The Molton Outbuildings, vernacular-styled saddle-bag structures, originally stood behind the Molton House at the southeast corner of Adams Avenue and Union Street. The main house was built in 1858 by Jefferson Franklin Jackson. At that time, these saddlebag outbuildings most likely served as a kitchen and slave quarters. In 1881, the Association for Aiding Working Women and the Helpless, comprised of many socially conscious prominent Montgomery women, purchased the complex realizing that there were many areas of need, especially the difficult circumstances many single women faced. These structures, along with other cottages eventually built with donated funds from local families, provided shelter for widows, working women, and orphans. If physically able, the women were required to work. Many women were partially self-supporting but were not able to fully provide for all their needs. This outbuilding houses a Dressmaker’s Shop and Millinery Shop, both notable occupations for unmarried women of the 19th century. These women tended to be middle-aged American born women. Most had been widowed, divorced, abandoned or never married, and had to earn a living because they had no support from a male wage earner.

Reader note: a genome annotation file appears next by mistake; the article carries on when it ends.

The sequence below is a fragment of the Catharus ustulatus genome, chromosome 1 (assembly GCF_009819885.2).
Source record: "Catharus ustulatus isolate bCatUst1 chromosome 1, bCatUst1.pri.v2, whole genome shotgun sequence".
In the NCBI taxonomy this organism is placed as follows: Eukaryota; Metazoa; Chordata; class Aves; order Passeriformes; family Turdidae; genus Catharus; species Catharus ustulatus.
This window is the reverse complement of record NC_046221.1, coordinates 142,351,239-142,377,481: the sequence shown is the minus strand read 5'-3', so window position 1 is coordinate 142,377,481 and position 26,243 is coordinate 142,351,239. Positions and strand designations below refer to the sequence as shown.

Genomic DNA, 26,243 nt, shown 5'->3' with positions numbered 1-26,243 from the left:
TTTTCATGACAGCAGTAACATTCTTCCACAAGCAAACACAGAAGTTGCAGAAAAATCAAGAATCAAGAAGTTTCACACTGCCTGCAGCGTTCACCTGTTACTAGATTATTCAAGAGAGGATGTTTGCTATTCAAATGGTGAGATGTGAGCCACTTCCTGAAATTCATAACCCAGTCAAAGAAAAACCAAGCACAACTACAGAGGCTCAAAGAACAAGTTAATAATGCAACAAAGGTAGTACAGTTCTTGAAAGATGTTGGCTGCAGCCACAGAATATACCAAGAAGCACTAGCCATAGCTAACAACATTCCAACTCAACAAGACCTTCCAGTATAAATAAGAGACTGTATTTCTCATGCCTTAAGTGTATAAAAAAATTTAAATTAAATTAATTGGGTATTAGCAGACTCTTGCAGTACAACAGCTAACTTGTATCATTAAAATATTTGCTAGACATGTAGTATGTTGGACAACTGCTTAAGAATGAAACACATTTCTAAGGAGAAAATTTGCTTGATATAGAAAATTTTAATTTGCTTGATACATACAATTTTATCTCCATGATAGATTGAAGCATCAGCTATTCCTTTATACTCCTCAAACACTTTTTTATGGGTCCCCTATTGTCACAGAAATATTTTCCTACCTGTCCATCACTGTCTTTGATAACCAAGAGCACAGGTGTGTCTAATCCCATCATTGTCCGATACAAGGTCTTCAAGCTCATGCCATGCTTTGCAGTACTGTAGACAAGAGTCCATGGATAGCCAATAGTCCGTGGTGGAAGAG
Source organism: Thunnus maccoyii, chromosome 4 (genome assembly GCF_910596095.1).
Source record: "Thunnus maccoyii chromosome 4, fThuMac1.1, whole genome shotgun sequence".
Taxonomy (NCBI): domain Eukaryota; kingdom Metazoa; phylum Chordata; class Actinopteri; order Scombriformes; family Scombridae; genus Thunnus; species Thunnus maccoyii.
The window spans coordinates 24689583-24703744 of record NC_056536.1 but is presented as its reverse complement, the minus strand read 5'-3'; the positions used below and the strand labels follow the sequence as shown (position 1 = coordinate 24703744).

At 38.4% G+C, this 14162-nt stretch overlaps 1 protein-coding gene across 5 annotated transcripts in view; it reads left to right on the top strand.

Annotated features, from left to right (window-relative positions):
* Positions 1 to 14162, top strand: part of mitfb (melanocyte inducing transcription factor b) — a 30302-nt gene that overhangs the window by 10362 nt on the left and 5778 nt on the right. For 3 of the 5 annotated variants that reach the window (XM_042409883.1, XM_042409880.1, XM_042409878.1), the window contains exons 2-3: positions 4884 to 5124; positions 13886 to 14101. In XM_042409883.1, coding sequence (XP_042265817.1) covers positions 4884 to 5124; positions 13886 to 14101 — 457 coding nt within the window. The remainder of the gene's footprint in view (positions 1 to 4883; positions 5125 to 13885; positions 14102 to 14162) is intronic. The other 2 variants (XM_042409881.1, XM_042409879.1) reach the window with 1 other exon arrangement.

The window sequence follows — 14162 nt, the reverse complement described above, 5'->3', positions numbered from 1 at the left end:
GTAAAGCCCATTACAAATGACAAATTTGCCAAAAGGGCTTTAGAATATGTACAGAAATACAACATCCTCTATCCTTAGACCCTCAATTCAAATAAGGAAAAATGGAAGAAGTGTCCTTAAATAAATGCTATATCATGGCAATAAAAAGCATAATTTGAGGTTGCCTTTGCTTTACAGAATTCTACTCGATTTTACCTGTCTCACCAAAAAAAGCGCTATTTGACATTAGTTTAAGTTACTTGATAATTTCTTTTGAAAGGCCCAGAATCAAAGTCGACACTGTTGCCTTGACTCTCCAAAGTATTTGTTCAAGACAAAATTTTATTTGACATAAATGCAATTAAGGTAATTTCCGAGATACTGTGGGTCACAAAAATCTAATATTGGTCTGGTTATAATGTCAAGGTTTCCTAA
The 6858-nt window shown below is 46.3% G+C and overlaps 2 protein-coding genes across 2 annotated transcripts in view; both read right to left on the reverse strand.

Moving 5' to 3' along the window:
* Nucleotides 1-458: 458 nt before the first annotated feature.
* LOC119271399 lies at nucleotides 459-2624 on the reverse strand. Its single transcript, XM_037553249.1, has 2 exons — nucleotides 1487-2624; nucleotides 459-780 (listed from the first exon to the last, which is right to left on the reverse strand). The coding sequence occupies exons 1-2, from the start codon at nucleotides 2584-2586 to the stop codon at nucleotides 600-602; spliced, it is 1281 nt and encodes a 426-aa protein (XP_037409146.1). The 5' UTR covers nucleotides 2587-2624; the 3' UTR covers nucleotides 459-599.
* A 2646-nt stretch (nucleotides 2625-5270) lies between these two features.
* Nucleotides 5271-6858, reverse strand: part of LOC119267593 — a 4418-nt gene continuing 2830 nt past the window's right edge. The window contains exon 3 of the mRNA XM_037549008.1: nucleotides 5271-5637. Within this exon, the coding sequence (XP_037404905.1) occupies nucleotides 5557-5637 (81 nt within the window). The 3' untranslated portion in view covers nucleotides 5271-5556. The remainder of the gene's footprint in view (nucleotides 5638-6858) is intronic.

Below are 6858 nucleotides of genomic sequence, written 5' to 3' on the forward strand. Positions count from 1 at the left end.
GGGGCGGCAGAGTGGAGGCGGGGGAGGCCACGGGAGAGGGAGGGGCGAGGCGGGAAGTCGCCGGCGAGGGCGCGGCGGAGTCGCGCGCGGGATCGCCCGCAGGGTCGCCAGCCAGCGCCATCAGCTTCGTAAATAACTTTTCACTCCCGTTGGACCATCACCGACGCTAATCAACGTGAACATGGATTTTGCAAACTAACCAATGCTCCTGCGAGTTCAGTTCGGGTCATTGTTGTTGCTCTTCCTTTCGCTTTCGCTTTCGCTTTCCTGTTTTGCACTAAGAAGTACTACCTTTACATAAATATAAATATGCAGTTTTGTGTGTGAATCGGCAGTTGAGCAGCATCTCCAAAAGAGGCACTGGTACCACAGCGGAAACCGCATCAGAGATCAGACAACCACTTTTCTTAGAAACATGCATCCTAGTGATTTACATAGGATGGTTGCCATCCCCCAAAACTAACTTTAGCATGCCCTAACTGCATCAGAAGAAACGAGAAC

The Molton Outbuildings, vernacular-styled saddle-bag structures, originally stood behind the Molton House at the southeast corner of Adams Avenue and Union Street. As saddle-bags, each structure had two front doors and a common chimney. They probably served as a kitchen and housing for servants. The exteriors have slightly different porch and step configurations both of which were typical in 19th century Alabama. These structures were relocated to Old Alabama Town and restored in 1993. The main Molton House can be seen today on the west side of Kiwanis Park.
This outbuilding is used for exhibits and gatherings.